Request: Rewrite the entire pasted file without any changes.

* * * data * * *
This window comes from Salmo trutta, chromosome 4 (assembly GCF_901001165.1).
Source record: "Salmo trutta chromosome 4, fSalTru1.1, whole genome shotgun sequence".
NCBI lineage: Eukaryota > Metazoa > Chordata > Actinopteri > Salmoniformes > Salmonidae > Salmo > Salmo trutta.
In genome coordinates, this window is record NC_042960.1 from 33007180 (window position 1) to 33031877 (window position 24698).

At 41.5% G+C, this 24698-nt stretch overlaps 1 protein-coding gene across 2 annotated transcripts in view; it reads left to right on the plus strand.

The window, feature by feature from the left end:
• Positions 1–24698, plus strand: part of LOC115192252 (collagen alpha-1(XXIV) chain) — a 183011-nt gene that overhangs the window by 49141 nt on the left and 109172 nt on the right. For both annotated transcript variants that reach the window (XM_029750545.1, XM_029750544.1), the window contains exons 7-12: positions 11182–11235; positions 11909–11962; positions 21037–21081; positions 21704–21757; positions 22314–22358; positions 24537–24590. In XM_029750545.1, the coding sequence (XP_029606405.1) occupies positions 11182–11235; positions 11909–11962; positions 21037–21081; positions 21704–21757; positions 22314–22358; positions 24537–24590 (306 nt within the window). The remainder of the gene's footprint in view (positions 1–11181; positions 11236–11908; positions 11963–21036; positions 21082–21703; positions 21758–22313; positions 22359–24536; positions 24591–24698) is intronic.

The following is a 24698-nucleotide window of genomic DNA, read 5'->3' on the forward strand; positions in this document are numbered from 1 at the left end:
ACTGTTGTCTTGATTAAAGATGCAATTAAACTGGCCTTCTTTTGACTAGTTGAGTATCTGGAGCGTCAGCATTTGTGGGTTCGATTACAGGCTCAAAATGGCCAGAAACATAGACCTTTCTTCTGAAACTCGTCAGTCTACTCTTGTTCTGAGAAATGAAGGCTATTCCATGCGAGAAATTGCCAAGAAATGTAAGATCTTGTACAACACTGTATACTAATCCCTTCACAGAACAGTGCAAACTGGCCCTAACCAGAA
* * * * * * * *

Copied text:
This window comes from Salmo trutta, chromosome 4 (assembly GCF_901001165.1).
Source record: "Salmo trutta chromosome 4, fSalTru1.1, whole genome shotgun sequence".
NCBI lineage: Eukaryota > Metazoa > Chordata > Actinopteri > Salmoniformes > Salmonidae > Salmo > Salmo trutta.
In genome coordinates, this window is record NC_042960.1 from 33007180 (window position 1) to 33031877 (window position 24698).

At 41.5% G+C, this 24698-nt stretch overlaps 1 protein-coding gene across 2 annotated transcripts in view; it reads left to right on the plus strand.

The window, feature by feature from the left end:
• Positions 1–24698, plus strand: part of LOC115192252 (collagen alpha-1(XXIV) chain) — a 183011-nt gene that overhangs the window by 49141 nt on the left and 109172 nt on the right. For both annotated transcript variants that reach the window (XM_029750545.1, XM_029750544.1), the window contains exons 7-12: positions 11182–11235; positions 11909–11962; positions 21037–21081; positions 21704–21757; positions 22314–22358; positions 24537–24590. In XM_029750545.1, the coding sequence (XP_029606405.1) occupies positions 11182–11235; positions 11909–11962; positions 21037–21081; positions 21704–21757; positions 22314–22358; positions 24537–24590 (306 nt within the window). The remainder of the gene's footprint in view (positions 1–11181; positions 11236–11908; positions 11963–21036; positions 21082–21703; positions 21758–22313; positions 22359–24536; positions 24591–24698) is intronic.

The following is a 24698-nucleotide window of genomic DNA, read 5'->3' on the forward strand; positions in this document are numbered from 1 at the left end:
ACTGTTGTCTTGATTAAAGATGCAATTAAACTGGCCTTCTTTTGACTAGTTGAGTATCTGGAGCGTCAGCATTTGTGGGTTCGATTACAGGCTCAAAATGGCCAGAAACATAGACCTTTCTTCTGAAACTCGTCAGTCTACTCTTGTTCTGAGAAATGAAGGCTATTCCATGCGAGAAATTGCCAAGAAATGTAAGATCTTGTACAACACTGTATACTAATCCCTTCACAGAACAGTGCAAACTGGCCCTAACCAGAA